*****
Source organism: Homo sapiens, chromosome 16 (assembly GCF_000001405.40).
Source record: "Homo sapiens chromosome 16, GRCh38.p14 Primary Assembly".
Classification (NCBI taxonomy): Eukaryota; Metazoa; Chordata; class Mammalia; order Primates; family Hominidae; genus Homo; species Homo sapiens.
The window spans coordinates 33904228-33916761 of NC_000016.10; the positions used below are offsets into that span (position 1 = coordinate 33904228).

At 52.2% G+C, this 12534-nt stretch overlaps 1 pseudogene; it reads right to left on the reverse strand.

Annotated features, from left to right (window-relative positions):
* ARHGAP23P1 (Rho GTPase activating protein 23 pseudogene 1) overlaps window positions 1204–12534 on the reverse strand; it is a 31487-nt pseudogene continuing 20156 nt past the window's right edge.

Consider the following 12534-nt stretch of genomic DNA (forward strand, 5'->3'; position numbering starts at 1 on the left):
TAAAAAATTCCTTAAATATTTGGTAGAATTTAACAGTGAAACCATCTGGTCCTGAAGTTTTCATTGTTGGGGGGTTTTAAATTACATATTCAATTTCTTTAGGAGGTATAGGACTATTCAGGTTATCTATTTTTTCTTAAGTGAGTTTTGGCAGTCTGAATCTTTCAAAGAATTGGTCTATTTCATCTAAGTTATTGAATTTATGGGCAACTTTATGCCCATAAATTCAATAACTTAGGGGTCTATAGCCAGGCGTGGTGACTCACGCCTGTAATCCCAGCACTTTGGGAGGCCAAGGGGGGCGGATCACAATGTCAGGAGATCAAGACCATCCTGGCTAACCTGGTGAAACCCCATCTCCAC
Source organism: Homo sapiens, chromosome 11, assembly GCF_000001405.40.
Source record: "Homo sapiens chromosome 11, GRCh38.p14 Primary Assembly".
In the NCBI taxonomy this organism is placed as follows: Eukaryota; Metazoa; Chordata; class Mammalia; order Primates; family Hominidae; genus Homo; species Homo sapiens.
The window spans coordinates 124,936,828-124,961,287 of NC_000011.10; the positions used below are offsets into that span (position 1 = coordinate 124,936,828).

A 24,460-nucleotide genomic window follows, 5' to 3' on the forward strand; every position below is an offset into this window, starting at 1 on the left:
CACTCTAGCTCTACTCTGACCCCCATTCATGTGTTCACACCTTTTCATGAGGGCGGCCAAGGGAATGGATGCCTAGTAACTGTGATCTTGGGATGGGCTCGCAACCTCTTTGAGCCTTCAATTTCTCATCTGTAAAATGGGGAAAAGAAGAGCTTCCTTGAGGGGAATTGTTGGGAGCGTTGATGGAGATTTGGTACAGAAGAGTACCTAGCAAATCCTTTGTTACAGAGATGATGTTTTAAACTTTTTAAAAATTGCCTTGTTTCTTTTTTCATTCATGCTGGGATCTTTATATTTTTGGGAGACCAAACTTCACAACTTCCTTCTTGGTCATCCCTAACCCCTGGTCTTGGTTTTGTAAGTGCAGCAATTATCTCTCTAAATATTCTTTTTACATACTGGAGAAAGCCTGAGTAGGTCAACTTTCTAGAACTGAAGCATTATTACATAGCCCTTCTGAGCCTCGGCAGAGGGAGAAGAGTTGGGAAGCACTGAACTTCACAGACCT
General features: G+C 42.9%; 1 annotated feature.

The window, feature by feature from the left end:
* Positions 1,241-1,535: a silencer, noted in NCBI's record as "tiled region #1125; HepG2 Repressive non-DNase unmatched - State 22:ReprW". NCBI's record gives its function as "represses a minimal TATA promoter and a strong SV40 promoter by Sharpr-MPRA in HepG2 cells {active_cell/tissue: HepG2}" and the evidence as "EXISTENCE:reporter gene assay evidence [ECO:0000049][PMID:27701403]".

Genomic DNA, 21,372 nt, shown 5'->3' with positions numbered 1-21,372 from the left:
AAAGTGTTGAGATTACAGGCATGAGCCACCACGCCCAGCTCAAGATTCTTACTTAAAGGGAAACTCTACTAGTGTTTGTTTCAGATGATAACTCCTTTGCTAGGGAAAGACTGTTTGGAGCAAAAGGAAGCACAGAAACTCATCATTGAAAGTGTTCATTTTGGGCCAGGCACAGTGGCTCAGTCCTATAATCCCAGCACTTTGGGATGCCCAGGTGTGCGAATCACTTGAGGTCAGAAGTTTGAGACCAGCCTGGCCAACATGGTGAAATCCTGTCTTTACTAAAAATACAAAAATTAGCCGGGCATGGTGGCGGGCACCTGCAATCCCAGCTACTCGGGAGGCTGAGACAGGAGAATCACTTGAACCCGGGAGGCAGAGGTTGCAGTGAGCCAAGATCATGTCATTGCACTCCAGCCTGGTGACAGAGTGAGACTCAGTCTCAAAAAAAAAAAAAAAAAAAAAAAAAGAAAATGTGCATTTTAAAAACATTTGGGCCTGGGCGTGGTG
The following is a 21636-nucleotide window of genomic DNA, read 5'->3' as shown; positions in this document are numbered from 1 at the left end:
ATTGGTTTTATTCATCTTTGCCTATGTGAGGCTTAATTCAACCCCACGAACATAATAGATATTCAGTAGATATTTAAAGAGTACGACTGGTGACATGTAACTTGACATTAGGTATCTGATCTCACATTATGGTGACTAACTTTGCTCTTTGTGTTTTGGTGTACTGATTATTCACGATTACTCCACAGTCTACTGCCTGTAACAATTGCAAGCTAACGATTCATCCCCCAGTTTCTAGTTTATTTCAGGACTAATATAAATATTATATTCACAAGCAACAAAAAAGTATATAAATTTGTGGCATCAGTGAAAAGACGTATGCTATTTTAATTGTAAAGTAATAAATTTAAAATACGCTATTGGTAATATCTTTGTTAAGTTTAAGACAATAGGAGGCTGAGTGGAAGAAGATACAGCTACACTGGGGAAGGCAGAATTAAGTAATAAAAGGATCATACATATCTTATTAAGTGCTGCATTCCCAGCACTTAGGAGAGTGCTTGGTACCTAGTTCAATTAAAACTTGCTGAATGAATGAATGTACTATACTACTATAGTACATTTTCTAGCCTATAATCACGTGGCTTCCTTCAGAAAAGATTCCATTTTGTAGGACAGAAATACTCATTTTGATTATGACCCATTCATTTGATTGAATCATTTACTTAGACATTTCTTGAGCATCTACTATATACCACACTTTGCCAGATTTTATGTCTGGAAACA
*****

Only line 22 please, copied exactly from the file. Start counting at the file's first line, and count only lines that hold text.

ATTGGTTTTATTCATCTTTGCCTATGTGAGGCTTAATTCAACCCCACGAACATAATAGATATTCAGTAGATATTTAAAGAGTACGACTGGTGACATGTAACTTGACATTAGGTATCTGATCTCACATTATGGTGACTAACTTTGCTCTTTGTGTTTTGGTGTACTGATTATTCACGATTACTCCACAGTCTACTGCCTGTAACAATTGCAAGCTAACGATTCATCCCCCAGTTTCTAGTTTATTTCAGGACTAATATAAATATTATATTCACAAGCAACAAAAAAGTATATAAATTTGTGGCATCAGTGAAAAGACGTATGCTATTTTAATTGTAAAGTAATAAATTTAAAATACGCTATTGGTAATATCTTTGTTAAGTTTAAGACAATAGGAGGCTGAGTGGAAGAAGATACAGCTACACTGGGGAAGGCAGAATTAAGTAATAAAAGGATCATACATATCTTATTAAGTGCTGCATTCCCAGCACTTAGGAGAGTGCTTGGTACCTAGTTCAATTAAAACTTGCTGAATGAATGAATGTACTATACTACTATAGTACATTTTCTAGCCTATAATCACGTGGCTTCCTTCAGAAAAGATTCCATTTTGTAGGACAGAAATACTCATTTTGATTATGACCCATTCATTTGATTGAATCATTTACTTAGACATTTCTTGAGCATCTACTATATACCACACTTTGCCAGATTTTATGTCTGGAAACA